Until now, the only other time I made lemon curd was back in Mrs Clarke’s domestic science lesson, I was thirteen. But, only after we had learned to poach an egg, whisk up a egg mayonnaise from scratch, knock up a good firm but not too firm egg custard, and finally create the pièce de résistance: a béchamel sauce with added cheese poured over boiled eggs cut in half lengthways et voilà: Eggs Mornay. All that French influence and fancy cooking was an eye opener to my mum back in the 60s, when every Wednesday afternoon I brought home the finished project. Looking back I am very grateful to Mrs Clarke, who not only looked a bit like Delia, she cooked like her. Mrs Clarke was very meticulous: everything measured, everything timed, everything perfect. The world was ordered and safe and backed up with handwritten notes in blue ink.
Mrs Clarke’s methods gave me the confidence to throw the rule book out the window and learn to trust my own palate and improvisation in the kitchen (more Nigella than Delia). Anyway, back to the home-made lemon curd which once graced the tea table of all the families I knew when I was growing up, then it seemed to go almost extinct and we all turned our noses up at it. Well I’m sure that’s not entirely true but it wasn’t very cool to eat it or make it and the last time I bought a jar it tasted like it would strip the enamel off my teeth in one go. I don’t think my grown up children have ever eaten it.
And then the world turned upside down and it became cool to be making jam and lemon curd and blackberry vinegar and wonderful stuff for my kitchen store cupboard and gifts for friends. These things have become luxuries and lovely indulgencies because the raw materials can be hard to find, time being one of them, and the fact that they only come in one season. (That said, I discovered it is possible to buy sloes on ebay and I can always buy fresh over blown blackberries all the year round in supermarkets, at a price but I don’t.)
But then there are certain lemons, and certain oranges like the ones from Seville that really are only available in one short season, so that to me makes them rather special and highly desirable because they are prized for their particular and consistent flavour and then once they’re gone, they’re gone until, you hope, the next season. So I was very excited when I got hold of a supply of Bergamot lemons more often called Bergamot orange (so it goes a cross breed of bitter orange and lemon). Marmalade is at the top of the list and then out of nowhere I started thinking about making lemon curd.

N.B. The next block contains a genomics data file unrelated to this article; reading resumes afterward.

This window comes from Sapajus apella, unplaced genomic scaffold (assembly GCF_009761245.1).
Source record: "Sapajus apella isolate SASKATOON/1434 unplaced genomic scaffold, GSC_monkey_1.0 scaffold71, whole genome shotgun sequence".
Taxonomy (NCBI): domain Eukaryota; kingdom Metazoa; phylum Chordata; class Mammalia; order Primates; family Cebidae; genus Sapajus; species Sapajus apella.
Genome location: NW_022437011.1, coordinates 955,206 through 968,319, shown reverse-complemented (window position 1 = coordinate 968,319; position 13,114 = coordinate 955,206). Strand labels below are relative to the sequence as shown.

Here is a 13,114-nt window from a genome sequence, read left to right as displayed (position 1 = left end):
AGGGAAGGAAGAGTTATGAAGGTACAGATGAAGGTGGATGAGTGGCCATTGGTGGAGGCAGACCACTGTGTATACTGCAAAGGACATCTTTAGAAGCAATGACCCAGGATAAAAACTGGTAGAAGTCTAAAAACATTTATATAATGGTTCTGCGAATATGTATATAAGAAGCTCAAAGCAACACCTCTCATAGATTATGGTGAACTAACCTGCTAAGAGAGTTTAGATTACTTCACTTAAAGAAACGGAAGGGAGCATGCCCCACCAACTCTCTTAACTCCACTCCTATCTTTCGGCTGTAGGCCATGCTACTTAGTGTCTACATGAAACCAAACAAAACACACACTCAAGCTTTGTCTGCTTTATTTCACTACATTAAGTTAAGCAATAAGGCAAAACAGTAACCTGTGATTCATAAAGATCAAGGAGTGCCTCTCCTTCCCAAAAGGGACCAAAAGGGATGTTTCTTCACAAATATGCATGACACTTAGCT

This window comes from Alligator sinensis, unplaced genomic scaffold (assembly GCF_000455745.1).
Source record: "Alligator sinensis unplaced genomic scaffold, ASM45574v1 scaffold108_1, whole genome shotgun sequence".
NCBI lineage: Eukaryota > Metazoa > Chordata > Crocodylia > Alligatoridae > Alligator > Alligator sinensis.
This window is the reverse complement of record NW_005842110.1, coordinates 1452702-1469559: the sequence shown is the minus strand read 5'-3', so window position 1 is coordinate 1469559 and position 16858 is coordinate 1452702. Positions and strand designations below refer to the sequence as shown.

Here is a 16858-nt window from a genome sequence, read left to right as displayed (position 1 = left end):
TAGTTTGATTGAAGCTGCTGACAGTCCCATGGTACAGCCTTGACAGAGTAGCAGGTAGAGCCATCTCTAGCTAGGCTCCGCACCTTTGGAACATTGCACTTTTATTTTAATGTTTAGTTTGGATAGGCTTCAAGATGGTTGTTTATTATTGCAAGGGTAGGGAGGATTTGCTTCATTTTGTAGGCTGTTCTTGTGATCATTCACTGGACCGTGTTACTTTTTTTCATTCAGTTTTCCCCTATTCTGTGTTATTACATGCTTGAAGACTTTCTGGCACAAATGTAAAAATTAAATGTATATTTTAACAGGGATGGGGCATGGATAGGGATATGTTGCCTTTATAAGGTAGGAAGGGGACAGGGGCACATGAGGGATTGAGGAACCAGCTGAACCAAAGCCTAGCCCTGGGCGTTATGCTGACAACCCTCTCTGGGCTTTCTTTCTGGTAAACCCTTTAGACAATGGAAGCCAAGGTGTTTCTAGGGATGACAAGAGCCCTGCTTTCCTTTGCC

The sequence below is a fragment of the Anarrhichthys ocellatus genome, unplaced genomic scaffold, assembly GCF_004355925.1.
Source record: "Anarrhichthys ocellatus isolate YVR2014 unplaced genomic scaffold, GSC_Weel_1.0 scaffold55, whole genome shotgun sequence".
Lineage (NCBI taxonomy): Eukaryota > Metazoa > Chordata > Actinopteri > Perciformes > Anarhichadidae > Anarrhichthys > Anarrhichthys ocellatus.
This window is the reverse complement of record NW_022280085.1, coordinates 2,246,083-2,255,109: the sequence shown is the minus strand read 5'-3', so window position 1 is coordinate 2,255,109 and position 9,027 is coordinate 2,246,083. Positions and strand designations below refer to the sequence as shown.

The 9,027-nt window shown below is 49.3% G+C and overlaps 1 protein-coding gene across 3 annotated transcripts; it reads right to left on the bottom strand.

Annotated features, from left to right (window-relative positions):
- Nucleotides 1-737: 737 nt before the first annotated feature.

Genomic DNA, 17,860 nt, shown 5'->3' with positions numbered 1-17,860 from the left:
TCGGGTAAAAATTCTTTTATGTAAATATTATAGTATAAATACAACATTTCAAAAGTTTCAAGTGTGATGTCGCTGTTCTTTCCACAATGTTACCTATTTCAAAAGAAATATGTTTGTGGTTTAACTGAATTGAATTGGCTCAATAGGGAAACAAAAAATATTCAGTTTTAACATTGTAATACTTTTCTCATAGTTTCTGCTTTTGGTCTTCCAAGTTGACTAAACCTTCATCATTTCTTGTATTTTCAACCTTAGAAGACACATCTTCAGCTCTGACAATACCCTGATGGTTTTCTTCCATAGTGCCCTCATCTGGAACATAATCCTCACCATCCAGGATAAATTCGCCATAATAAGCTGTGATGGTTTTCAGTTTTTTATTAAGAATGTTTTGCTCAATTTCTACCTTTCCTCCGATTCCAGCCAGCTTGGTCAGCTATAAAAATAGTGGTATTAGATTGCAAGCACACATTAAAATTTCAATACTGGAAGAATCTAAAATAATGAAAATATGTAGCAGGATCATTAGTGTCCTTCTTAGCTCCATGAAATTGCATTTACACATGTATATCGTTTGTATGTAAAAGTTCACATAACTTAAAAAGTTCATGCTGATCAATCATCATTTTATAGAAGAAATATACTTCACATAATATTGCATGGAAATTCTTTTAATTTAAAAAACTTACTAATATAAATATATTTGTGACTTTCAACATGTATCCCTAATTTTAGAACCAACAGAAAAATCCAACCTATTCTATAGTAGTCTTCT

The Bergamot lemon/orange gives Earl Grey it’s distinctive citrus flavour. The taste is not quite as sour as a lemon and is recommended for several orange deserts as I found during my searches on the Internet. I used Nigel Slater’s recipe for lemon curd as my starting point as this one has less sugar than a few others I checked, he also adds more yolk than egg white which made sense to me. The same web page suggests other things you can do with this wonderful, under-appreciated, lemony butter.
Zest & juice of 5 Bergamot lemons 100 g butter 3 eggs plus an extra yolk 200 g castor sugar
Melt butter, sugar with zest and juice in a bowl over a pan of simmering hot water. Whisk lightly until sugar melted. Beat together the eggs and add to the mix, keep frisking until the consistency is thick enough to coat the back of a metal spoon, lick to test sharpness, add another lemon if it’s not to your liking. I added the fifth lemon at this point. I was happy with the consistency after about 15 minutes. Let it cool a bit, then pour it into a measuring jug ready for pouring into two small jars. I had exactly half a litre which filled two jars plus a little left over for sampling.
I placed the sample in the freezer for about half an hour to thicken up quickly. It was divine stirred into a bowl of plain yogurt. Top banana in fact. Seems like only a little output for a lot of ingredients but I prefer it that way, all the better to savour and keep fresh. Short, sharp and sweet just the way I like it.